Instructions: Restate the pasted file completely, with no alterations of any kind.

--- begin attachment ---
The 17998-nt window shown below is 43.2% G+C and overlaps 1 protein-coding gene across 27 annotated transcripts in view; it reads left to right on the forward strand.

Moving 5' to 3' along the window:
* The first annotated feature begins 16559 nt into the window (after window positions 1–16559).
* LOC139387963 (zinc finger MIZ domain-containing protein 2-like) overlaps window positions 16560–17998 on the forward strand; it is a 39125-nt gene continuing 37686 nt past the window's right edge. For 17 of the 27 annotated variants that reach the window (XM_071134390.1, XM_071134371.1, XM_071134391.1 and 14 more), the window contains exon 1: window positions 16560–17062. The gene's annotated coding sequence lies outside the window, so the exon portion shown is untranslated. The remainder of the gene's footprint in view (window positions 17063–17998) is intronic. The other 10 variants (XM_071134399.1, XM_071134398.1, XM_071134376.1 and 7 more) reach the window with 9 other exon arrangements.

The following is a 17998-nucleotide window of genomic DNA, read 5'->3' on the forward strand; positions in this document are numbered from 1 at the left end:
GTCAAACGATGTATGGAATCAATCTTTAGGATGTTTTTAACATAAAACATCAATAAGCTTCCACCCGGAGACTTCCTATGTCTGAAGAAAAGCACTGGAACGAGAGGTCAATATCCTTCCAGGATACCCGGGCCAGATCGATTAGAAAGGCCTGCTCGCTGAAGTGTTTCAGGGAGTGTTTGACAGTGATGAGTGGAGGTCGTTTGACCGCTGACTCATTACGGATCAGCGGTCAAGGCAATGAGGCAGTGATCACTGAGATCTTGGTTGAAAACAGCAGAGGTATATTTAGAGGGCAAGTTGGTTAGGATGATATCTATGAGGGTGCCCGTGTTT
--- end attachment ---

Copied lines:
The 17998-nt window shown below is 43.2% G+C and overlaps 1 protein-coding gene across 27 annotated transcripts in view; it reads left to right on the forward strand.

Moving 5' to 3' along the window:
* The first annotated feature begins 16559 nt into the window (after window positions 1–16559).
* LOC139387963 (zinc finger MIZ domain-containing protein 2-like) overlaps window positions 16560–17998 on the forward strand; it is a 39125-nt gene continuing 37686 nt past the window's right edge. For 17 of the 27 annotated variants that reach the window (XM_071134390.1, XM_071134371.1, XM_071134391.1 and 14 more), the window contains exon 1: window positions 16560–17062. The gene's annotated coding sequence lies outside the window, so the exon portion shown is untranslated. The remainder of the gene's footprint in view (window positions 17063–17998) is intronic. The other 10 variants (XM_071134399.1, XM_071134398.1, XM_071134376.1 and 7 more) reach the window with 9 other exon arrangements.

The following is a 17998-nucleotide window of genomic DNA, read 5'->3' on the forward strand; positions in this document are numbered from 1 at the left end:
GTCAAACGATGTATGGAATCAATCTTTAGGATGTTTTTAACATAAAACATCAATAAGCTTCCACCCGGAGACTTCCTATGTCTGAAGAAAAGCACTGGAACGAGAGGTCAATATCCTTCCAGGATACCCGGGCCAGATCGATTAGAAAGGCCTGCTCGCTGAAGTGTTTCAGGGAGTGTTTGACAGTGATGAGTGGAGGTCGTTTGACCGCTGACTCATTACGGATCAGCGGTCAAGGCAATGAGGCAGTGATCACTGAGATCTTGGTTGAAAACAGCAGAGGTATATTTAGAGGGCAAGTTGGTTAGGATGATATCTATGAGGGTGCCCGTGTTT